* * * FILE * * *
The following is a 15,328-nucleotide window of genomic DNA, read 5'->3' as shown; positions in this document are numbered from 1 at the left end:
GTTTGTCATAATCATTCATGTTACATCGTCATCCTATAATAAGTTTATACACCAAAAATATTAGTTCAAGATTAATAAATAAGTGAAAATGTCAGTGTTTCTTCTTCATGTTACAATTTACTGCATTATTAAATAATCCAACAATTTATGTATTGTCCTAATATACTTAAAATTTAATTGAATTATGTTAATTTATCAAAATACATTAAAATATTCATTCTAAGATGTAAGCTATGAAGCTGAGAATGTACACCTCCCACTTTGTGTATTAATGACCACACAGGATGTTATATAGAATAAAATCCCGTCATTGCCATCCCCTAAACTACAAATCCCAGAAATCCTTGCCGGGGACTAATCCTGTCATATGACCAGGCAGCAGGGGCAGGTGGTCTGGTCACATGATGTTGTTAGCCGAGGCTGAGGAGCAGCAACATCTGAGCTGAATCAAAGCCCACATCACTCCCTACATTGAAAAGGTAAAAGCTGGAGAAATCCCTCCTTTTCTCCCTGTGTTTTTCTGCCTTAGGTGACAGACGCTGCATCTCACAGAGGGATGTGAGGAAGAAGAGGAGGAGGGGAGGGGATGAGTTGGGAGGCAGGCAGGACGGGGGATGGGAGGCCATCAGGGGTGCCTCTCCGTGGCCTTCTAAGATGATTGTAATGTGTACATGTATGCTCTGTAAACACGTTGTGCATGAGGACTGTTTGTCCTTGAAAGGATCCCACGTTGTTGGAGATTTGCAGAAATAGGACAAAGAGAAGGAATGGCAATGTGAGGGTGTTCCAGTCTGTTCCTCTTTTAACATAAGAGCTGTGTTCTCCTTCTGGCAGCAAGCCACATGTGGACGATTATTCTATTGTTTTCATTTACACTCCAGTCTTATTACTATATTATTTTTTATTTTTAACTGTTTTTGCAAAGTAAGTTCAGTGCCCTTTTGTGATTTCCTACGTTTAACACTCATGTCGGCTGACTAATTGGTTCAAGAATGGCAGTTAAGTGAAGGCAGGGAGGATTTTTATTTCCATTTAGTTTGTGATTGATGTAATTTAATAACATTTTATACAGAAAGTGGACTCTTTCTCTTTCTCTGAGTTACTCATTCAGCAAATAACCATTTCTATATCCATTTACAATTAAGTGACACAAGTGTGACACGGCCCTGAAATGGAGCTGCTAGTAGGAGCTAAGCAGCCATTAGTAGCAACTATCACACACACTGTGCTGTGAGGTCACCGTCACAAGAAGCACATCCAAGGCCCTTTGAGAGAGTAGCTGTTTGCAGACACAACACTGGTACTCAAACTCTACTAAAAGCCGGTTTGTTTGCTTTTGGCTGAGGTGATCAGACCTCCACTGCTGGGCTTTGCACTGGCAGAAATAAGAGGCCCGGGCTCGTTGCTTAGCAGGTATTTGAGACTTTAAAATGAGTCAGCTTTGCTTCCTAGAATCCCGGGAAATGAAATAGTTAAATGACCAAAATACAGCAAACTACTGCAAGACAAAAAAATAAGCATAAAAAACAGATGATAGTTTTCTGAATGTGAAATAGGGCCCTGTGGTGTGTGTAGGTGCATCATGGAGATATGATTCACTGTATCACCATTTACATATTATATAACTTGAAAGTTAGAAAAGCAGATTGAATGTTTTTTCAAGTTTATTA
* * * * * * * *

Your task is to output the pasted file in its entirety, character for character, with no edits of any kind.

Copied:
The following is a 15,328-nucleotide window of genomic DNA, read 5'->3' as shown; positions in this document are numbered from 1 at the left end:
GTTTGTCATAATCATTCATGTTACATCGTCATCCTATAATAAGTTTATACACCAAAAATATTAGTTCAAGATTAATAAATAAGTGAAAATGTCAGTGTTTCTTCTTCATGTTACAATTTACTGCATTATTAAATAATCCAACAATTTATGTATTGTCCTAATATACTTAAAATTTAATTGAATTATGTTAATTTATCAAAATACATTAAAATATTCATTCTAAGATGTAAGCTATGAAGCTGAGAATGTACACCTCCCACTTTGTGTATTAATGACCACACAGGATGTTATATAGAATAAAATCCCGTCATTGCCATCCCCTAAACTACAAATCCCAGAAATCCTTGCCGGGGACTAATCCTGTCATATGACCAGGCAGCAGGGGCAGGTGGTCTGGTCACATGATGTTGTTAGCCGAGGCTGAGGAGCAGCAACATCTGAGCTGAATCAAAGCCCACATCACTCCCTACATTGAAAAGGTAAAAGCTGGAGAAATCCCTCCTTTTCTCCCTGTGTTTTTCTGCCTTAGGTGACAGACGCTGCATCTCACAGAGGGATGTGAGGAAGAAGAGGAGGAGGGGAGGGGATGAGTTGGGAGGCAGGCAGGACGGGGGATGGGAGGCCATCAGGGGTGCCTCTCCGTGGCCTTCTAAGATGATTGTAATGTGTACATGTATGCTCTGTAAACACGTTGTGCATGAGGACTGTTTGTCCTTGAAAGGATCCCACGTTGTTGGAGATTTGCAGAAATAGGACAAAGAGAAGGAATGGCAATGTGAGGGTGTTCCAGTCTGTTCCTCTTTTAACATAAGAGCTGTGTTCTCCTTCTGGCAGCAAGCCACATGTGGACGATTATTCTATTGTTTTCATTTACACTCCAGTCTTATTACTATATTATTTTTTATTTTTAACTGTTTTTGCAAAGTAAGTTCAGTGCCCTTTTGTGATTTCCTACGTTTAACACTCATGTCGGCTGACTAATTGGTTCAAGAATGGCAGTTAAGTGAAGGCAGGGAGGATTTTTATTTCCATTTAGTTTGTGATTGATGTAATTTAATAACATTTTATACAGAAAGTGGACTCTTTCTCTTTCTCTGAGTTACTCATTCAGCAAATAACCATTTCTATATCCATTTACAATTAAGTGACACAAGTGTGACACGGCCCTGAAATGGAGCTGCTAGTAGGAGCTAAGCAGCCATTAGTAGCAACTATCACACACACTGTGCTGTGAGGTCACCGTCACAAGAAGCACATCCAAGGCCCTTTGAGAGAGTAGCTGTTTGCAGACACAACACTGGTACTCAAACTCTACTAAAAGCCGGTTTGTTTGCTTTTGGCTGAGGTGATCAGACCTCCACTGCTGGGCTTTGCACTGGCAGAAATAAGAGGCCCGGGCTCGTTGCTTAGCAGGTATTTGAGACTTTAAAATGAGTCAGCTTTGCTTCCTAGAATCCCGGGAAATGAAATAGTTAAATGACCAAAATACAGCAAACTACTGCAAGACAAAAAAATAAGCATAAAAAACAGATGATAGTTTTCTGAATGTGAAATAGGGCCCTGTGGTGTGTGTAGGTGCATCATGGAGATATGATTCACTGTATCACCATTTACATATTATATAACTTGAAAGTTAGAAAAGCAGATTGAATGTTTTTTCAAGTTTATTA